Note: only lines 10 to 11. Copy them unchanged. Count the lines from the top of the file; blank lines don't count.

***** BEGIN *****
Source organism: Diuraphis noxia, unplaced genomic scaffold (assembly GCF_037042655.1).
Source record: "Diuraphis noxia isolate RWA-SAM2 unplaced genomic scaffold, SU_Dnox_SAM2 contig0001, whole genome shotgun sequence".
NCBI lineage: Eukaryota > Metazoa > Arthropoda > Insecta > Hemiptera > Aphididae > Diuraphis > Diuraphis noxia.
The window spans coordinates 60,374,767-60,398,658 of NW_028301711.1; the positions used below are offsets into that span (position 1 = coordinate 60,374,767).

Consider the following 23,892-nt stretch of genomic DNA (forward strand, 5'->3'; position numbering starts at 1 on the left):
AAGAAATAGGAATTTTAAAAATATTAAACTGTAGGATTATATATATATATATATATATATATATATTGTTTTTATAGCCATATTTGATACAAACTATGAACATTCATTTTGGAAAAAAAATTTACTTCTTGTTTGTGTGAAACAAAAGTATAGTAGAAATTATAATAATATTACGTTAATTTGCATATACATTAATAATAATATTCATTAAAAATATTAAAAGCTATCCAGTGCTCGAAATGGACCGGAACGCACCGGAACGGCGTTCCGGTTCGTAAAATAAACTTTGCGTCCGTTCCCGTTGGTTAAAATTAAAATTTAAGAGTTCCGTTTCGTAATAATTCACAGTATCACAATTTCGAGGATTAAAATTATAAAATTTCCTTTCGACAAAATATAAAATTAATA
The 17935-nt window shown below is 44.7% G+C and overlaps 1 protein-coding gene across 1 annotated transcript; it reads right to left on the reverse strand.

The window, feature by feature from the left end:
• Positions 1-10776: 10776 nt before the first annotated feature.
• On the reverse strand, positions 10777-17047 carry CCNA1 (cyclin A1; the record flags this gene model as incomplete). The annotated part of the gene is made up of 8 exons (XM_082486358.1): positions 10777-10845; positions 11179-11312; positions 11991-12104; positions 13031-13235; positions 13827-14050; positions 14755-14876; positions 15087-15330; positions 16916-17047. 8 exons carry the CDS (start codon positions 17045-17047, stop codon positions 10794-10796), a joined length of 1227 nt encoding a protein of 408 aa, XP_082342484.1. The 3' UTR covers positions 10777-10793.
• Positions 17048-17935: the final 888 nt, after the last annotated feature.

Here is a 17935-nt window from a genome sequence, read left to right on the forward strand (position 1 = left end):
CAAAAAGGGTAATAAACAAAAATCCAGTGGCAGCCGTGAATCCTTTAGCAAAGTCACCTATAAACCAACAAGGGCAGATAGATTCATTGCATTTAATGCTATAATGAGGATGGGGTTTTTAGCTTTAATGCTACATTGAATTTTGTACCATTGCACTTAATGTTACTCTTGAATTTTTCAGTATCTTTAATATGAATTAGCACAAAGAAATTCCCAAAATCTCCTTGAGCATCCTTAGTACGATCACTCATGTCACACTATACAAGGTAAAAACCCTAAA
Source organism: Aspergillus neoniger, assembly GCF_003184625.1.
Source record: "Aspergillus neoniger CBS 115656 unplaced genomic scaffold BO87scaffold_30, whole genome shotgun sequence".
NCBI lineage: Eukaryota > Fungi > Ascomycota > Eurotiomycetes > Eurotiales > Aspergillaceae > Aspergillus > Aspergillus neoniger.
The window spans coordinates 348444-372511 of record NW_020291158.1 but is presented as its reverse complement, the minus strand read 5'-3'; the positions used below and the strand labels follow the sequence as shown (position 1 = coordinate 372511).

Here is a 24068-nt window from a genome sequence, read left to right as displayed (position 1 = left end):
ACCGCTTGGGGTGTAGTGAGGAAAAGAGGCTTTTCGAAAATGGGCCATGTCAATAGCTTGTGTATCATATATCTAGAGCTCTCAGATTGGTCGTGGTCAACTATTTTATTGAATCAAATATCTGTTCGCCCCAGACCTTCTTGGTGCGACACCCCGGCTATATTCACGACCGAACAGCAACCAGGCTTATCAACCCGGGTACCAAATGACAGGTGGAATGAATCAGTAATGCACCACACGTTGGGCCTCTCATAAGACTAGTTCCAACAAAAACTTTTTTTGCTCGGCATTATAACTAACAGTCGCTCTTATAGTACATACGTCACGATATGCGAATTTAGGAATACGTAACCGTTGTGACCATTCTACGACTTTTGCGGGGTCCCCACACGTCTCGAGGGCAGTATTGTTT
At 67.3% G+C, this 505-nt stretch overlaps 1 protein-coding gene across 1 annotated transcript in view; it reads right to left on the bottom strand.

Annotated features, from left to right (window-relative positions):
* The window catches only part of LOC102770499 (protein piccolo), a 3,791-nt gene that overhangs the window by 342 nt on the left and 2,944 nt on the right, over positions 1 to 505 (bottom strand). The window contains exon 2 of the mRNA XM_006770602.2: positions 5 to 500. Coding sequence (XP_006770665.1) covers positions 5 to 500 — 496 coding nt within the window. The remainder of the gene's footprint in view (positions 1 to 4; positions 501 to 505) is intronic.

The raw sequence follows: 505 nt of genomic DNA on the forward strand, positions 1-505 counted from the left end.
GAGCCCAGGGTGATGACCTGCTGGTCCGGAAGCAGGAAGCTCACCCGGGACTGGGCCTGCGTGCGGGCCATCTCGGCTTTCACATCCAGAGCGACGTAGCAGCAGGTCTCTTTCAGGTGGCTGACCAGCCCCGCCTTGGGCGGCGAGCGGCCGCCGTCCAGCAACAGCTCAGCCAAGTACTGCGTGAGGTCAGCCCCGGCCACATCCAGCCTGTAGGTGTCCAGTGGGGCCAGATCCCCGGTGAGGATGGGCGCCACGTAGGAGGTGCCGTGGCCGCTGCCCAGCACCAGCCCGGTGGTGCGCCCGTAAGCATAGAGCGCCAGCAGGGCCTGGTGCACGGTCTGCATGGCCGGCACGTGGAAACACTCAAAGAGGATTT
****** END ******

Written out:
• On the reverse strand, positions 10777-17047 carry CCNA1 (cyclin A1; the record flags this gene model as incomplete). The annotated part of the gene is made up of 8 exons (XM_082486358.1): positions 10777-10845; positions 11179-11312; positions 11991-12104; positions 13031-13235; positions 13827-14050; positions 14755-14876; positions 15087-15330; positions 16916-17047. 8 exons carry the CDS (start codon positions 17045-17047, stop codon positions 10794-10796), a joined length of 1227 nt encoding a protein of 408 aa, XP_082342484.1. The 3' UTR covers positions 10777-10793.
• Positions 17048-17935: the final 888 nt, after the last annotated feature.